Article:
I often puzzled by inability of seemingly educated and smart people to understand simple ideas and create unnecessary complexity where there is none. It is especially plentifully demonstrated in everything related to Darwin’s theory of Evolution. It is hard to find anything as clear, easily demonstratable, and comparable with common sense as Evolution, maybe with exception of Euclid’s geometry. For example, why one needs such complex explanations for altruism between humans and other animals as kin selection or reciprocity, when full account for what helps and what hinders to survival would demonstrate that helping others is good for survival as long as the cost is low, even if one has no idea whether the favor will be returned in the future or not or is it provided to kin or not.

Such full account would demonstrate cost and individual’s perception of group interest dependency of altruism, as in case of German citizen helping old Jewish lady to cross street in 1920 with:

“cost/benefit balance = feeling good about self for being strong representative of superior humanitarian culture – extra 30 seconds spent on intersection”

versus the same German citizen in 1935 kicking old Jewish lady on the same crossing with:

“cost/benefit balance = feeling good about self for being strong representative of superior race – extra 30 seconds spent on intersection.”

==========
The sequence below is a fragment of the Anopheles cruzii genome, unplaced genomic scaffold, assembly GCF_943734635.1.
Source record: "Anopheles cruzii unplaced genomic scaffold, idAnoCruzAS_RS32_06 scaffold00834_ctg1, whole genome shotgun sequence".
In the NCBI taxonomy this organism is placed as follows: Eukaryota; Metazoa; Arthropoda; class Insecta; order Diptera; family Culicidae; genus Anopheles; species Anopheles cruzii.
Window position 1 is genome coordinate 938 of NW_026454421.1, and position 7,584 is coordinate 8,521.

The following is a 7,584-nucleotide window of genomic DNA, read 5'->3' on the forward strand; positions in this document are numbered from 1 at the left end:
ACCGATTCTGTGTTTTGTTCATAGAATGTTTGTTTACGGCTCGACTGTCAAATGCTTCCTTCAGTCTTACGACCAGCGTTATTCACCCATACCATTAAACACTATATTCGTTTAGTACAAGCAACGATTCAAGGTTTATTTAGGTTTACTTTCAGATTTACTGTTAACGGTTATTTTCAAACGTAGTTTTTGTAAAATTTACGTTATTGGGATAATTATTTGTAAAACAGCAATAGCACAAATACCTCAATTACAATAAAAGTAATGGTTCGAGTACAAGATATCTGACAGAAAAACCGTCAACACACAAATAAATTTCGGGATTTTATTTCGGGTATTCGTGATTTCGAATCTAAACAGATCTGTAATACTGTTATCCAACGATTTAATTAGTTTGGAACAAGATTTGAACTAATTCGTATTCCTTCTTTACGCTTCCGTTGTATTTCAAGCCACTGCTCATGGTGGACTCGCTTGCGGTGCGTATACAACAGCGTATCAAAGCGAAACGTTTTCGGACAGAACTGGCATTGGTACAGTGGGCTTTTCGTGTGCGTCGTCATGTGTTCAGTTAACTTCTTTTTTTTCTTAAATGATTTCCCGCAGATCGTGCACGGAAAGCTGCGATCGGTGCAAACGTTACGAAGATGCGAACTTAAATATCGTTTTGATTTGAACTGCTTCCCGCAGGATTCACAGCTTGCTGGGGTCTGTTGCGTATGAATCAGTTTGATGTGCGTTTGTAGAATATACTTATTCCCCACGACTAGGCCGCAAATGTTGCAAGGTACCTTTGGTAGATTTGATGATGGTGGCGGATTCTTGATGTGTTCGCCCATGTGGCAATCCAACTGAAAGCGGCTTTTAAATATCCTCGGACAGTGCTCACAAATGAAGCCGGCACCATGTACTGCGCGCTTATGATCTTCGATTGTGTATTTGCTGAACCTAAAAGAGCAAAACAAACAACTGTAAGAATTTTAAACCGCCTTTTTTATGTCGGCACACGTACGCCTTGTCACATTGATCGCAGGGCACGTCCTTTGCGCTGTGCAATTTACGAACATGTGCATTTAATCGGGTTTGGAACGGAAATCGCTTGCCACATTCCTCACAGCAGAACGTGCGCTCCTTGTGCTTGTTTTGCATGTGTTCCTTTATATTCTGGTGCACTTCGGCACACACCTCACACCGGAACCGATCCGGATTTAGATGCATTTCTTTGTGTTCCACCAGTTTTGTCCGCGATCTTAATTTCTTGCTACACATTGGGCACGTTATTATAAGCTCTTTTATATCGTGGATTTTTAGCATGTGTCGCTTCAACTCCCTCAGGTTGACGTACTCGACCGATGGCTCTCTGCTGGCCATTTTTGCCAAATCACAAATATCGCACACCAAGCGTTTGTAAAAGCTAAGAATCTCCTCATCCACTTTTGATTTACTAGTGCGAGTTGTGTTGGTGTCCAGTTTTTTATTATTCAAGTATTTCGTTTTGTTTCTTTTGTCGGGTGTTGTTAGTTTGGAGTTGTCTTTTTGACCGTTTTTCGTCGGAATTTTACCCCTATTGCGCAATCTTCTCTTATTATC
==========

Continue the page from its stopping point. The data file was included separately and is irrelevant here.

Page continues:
In both cases this 30 seconds could be saved and directed to something beneficial for individual but were spent to support the group of German nation by demonstrating one’s belonging to the group and promoting its values. Whether the group defined as German people of superior humanitarian culture or German people of superior race is pretty much irrelevant. In both cases it is demonstration of individual expense in perceived interest of the group, driven by internal motivation.

There are infinite numbers of such examples, but they all come down to two factors: how individuals define hierarchy of groups they belong to and what are values of these groups. Therefore, the tragedy of commons in its classical theoretical representation: common pasture overgrazed because everybody maximizes own returns even if result is destroyed pasture, could occur only if some individuals perceive themselves as superior to others, which is evolutionary would be very detrimental if one does not really have demonstratable superior power. Since in real live it is seldom happening that somebody in community has such power, the accommodation between members of community about rules of use of common resource will always occur and CDPs will be operational. In short, in my opinion, multilevel selection is one and only proper understanding of Darwin’s Evolution, but one should always remember that it is not just two levels – individual and group, but rather multiple levels with various hierarchies of groups in minds of different people, which are changing all the time, creating super complex and fluid environment when actions of individuals coordinated or counteracted in unpredictable ways.